English Medieval Naval Superiority

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English Medieval Naval Superiority

The determining factor in Anglo-Welsh relations was the will of the Crown. The creation of a March was a useful expedient for the Norman kings, but their will always underpinned it. The tide of conquest ebbed and flowed with “strong” and “weak” English kings. When Henry II decided to come to terms in 1172 he ushered in a long period of relative stability, while the fate of the Braose under John shows how aware the English kings were of the risks of a formidable military power emerging amongst the Marchers. When the royal will was turned against Wales, it was evident that the superior wealth of England provided larger and better-equipped armies with large cavalry forces, and it was only the land and weather that frustrated them. The Welsh reacted quickly to the Norman weapons of castle, cavalry and crossbow, and by 1094 had established means of dealing with them; furthermore, they had their own tradition of archery. What is striking is the extent to which English progress depended upon command of the sea, and Gerald of Wales clearly recognized its importance. Many of the key centres of Marcher power – notably Kidwelly, Carmarthen and Pembroke – were on or accessible to the sea. According to Welsh tradition, Robert FitzHamon began the conquest of Glamorgan by a landing from the sea at Portkerry in 1093. Hugh of Shrewsbury was killed by Magnus Barefoot of Norway and his fleet off Anglesey. In 1114, Henry I supported his invasion with ships, while the Welsh paid for a Danish fleet to support their attack on Cardigan castle in 1135. Henry II used fleets to attack Anglesey and North Wales in 1157 and 1165, while shipborne forces from Ireland helped Henry III in the war that led up to the Treaty of Woodstock of 1247. Edward I used a fleet to great effect in his conquest of Wales, and the great castles that he built to enforce his conquest are by the sea and often have ports.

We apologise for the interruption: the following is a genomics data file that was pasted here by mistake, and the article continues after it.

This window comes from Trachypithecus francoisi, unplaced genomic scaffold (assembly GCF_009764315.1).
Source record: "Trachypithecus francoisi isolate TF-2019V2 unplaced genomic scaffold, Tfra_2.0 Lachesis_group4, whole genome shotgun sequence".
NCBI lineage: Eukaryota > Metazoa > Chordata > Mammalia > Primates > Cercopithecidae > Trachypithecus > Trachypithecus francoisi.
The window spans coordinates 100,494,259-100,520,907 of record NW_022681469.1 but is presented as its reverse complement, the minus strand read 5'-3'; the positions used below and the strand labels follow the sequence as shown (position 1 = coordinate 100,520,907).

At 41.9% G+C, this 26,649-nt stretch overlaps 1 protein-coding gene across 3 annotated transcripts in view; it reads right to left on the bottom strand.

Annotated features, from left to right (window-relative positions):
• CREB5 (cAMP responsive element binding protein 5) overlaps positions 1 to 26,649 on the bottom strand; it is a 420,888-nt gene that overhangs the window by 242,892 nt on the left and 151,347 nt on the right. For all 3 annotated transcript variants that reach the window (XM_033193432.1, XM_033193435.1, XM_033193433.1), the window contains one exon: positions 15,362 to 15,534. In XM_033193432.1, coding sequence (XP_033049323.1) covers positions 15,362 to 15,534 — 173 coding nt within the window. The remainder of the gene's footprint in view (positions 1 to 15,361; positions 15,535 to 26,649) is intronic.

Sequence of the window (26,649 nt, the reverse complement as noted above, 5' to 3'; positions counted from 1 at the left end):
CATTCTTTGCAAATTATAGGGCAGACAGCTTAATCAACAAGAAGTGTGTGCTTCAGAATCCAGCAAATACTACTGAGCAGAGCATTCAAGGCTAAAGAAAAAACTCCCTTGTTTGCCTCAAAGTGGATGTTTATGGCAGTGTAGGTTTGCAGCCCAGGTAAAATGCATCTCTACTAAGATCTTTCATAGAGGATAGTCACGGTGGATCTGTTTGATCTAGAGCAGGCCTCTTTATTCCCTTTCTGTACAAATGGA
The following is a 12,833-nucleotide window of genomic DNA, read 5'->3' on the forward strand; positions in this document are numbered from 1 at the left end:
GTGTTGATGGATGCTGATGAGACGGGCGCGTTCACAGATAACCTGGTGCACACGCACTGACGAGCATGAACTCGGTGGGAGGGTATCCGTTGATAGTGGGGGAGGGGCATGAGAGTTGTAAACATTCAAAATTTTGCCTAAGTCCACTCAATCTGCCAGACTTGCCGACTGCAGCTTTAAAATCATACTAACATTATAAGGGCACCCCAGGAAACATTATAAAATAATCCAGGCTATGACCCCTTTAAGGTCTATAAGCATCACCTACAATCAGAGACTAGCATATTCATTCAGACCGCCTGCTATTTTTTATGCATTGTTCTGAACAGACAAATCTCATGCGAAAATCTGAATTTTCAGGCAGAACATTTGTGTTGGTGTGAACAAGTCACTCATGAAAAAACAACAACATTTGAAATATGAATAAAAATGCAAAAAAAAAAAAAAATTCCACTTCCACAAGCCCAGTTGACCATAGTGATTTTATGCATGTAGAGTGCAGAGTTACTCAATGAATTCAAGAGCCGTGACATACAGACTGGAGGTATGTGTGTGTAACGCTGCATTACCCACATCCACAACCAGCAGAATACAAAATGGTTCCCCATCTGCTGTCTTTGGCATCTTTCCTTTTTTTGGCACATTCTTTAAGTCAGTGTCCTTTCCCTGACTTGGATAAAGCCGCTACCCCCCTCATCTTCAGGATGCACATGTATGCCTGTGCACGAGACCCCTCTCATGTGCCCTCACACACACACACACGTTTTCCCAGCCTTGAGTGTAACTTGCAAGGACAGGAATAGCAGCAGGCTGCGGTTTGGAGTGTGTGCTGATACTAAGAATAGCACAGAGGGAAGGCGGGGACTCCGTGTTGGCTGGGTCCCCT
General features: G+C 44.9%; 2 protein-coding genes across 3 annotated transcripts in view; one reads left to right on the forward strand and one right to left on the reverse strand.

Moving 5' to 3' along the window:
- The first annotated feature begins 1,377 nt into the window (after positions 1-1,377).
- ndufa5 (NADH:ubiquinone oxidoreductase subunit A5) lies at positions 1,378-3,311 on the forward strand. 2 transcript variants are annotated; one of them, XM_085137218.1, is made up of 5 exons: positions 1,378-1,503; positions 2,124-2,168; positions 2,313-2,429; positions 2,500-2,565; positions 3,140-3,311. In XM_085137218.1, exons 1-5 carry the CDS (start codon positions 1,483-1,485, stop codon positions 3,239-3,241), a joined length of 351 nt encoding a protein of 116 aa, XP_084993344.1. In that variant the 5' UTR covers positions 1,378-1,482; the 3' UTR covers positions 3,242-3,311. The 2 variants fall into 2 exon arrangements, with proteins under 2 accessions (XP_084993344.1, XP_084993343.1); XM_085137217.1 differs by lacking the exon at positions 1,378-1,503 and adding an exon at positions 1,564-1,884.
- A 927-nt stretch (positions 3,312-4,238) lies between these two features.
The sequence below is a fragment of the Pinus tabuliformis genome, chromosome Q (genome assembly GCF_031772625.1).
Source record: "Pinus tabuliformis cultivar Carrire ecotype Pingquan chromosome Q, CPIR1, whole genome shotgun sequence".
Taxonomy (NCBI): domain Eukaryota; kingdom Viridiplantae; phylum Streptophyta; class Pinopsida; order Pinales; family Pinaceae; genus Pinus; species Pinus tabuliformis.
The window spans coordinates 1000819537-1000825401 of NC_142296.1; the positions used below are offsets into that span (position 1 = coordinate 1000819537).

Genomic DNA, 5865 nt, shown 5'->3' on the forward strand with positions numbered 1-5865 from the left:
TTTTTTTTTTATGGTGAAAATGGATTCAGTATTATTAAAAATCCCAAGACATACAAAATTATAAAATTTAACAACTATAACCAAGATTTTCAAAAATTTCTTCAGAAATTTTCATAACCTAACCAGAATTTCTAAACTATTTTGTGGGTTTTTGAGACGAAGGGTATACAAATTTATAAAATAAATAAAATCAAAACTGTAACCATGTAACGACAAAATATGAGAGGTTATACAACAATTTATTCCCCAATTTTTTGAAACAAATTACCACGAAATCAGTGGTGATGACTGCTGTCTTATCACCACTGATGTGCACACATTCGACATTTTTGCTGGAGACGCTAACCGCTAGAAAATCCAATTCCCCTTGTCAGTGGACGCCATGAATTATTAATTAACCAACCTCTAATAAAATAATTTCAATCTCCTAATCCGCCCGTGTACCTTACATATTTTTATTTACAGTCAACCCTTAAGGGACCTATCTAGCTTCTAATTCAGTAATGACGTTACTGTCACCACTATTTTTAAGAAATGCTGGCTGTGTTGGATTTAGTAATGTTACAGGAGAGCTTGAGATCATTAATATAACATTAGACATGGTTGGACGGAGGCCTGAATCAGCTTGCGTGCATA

Scotland was another peripheral area, but here conditions were very different. The North of England required a brutal military subjugation, and Norman rule there long consisted of little more than a series of embattled outposts beyond the Humber. Here, it was hardly possible to establish predator landlords with a vested interest in conquest. Any such development was effectively forestalled, because the kings of Scotland recognized the utility of reorganizing their kingdom and they invited in Norman barons, who were often established landowners in England – to the great chagrin of many of the native chieftains. Scotland was not as inviting a prospect as Wales for the Norman predators. But the issue between the kings of the two lands was the March, for both laid claim to Cumbria and Northumberland. It was to settle this point that in 1072 William the Conqueror led a great raid up the east coast, supported by a fleet, and received the homage of Malcolm Canmore at Abernethy. But this was inconclusive, and in 1080 Robert Curthose led another Norman attack and received another submission, but founded Newcastle – a significant advance of the Norman frontier, which Rufus extended yet further by the establishment of a castle at Carlisle in 1092. Normanization then proceeded apace in Scotland, and Henry I married a Scottish princess, bringing peace between the two lands.

Forschungsmitarbeiter Mitch Williamson is a technical writer with an interest in military and naval affairs. He has published articles in Cross & Cockade International and Wartime magazines. He was research associate for the Bio-history Cross in the Sky, a book about Charles ‘Moth’ Eaton’s career, in collaboration with the flier’s son, Dr Charles S. Eaton. He also assisted in picture research for John Burton’s Fortnight of Infamy. Mitch is now publishing on the WWW various specialist websites combined with custom website design work. He enjoys working and supporting his local C3 Church. “Curate and Compile“
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